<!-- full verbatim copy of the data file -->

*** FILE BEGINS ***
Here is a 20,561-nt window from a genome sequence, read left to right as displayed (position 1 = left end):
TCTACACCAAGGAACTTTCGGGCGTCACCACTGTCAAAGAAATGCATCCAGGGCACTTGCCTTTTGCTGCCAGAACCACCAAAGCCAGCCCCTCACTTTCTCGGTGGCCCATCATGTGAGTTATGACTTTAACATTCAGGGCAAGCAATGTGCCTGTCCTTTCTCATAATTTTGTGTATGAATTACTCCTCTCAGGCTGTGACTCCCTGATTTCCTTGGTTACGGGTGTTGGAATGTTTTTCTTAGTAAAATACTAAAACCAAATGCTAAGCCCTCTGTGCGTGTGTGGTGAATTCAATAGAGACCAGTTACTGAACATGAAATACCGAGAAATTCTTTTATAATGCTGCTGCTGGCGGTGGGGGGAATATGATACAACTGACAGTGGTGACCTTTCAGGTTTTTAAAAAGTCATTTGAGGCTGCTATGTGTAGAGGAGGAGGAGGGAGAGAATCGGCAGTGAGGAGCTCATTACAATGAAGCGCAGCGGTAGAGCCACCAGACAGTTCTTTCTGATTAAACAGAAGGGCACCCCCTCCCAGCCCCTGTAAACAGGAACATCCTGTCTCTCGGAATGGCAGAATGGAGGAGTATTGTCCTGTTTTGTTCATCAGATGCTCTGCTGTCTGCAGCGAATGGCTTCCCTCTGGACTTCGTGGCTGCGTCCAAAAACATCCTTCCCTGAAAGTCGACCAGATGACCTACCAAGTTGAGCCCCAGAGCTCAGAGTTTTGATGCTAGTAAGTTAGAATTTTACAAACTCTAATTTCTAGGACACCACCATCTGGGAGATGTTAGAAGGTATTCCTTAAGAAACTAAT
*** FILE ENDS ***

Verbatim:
Here is a 20,561-nt window from a genome sequence, read left to right as displayed (position 1 = left end):
TCTACACCAAGGAACTTTCGGGCGTCACCACTGTCAAAGAAATGCATCCAGGGCACTTGCCTTTTGCTGCCAGAACCACCAAAGCCAGCCCCTCACTTTCTCGGTGGCCCATCATGTGAGTTATGACTTTAACATTCAGGGCAAGCAATGTGCCTGTCCTTTCTCATAATTTTGTGTATGAATTACTCCTCTCAGGCTGTGACTCCCTGATTTCCTTGGTTACGGGTGTTGGAATGTTTTTCTTAGTAAAATACTAAAACCAAATGCTAAGCCCTCTGTGCGTGTGTGGTGAATTCAATAGAGACCAGTTACTGAACATGAAATACCGAGAAATTCTTTTATAATGCTGCTGCTGGCGGTGGGGGGAATATGATACAACTGACAGTGGTGACCTTTCAGGTTTTTAAAAAGTCATTTGAGGCTGCTATGTGTAGAGGAGGAGGAGGGAGAGAATCGGCAGTGAGGAGCTCATTACAATGAAGCGCAGCGGTAGAGCCACCAGACAGTTCTTTCTGATTAAACAGAAGGGCACCCCCTCCCAGCCCCTGTAAACAGGAACATCCTGTCTCTCGGAATGGCAGAATGGAGGAGTATTGTCCTGTTTTGTTCATCAGATGCTCTGCTGTCTGCAGCGAATGGCTTCCCTCTGGACTTCGTGGCTGCGTCCAAAAACATCCTTCCCTGAAAGTCGACCAGATGACCTACCAAGTTGAGCCCCAGAGCTCAGAGTTTTGATGCTAGTAAGTTAGAATTTTACAAACTCTAATTTCTAGGACACCACCATCTGGGAGATGTTAGAAGGTATTCCTTAAGAAACTAAT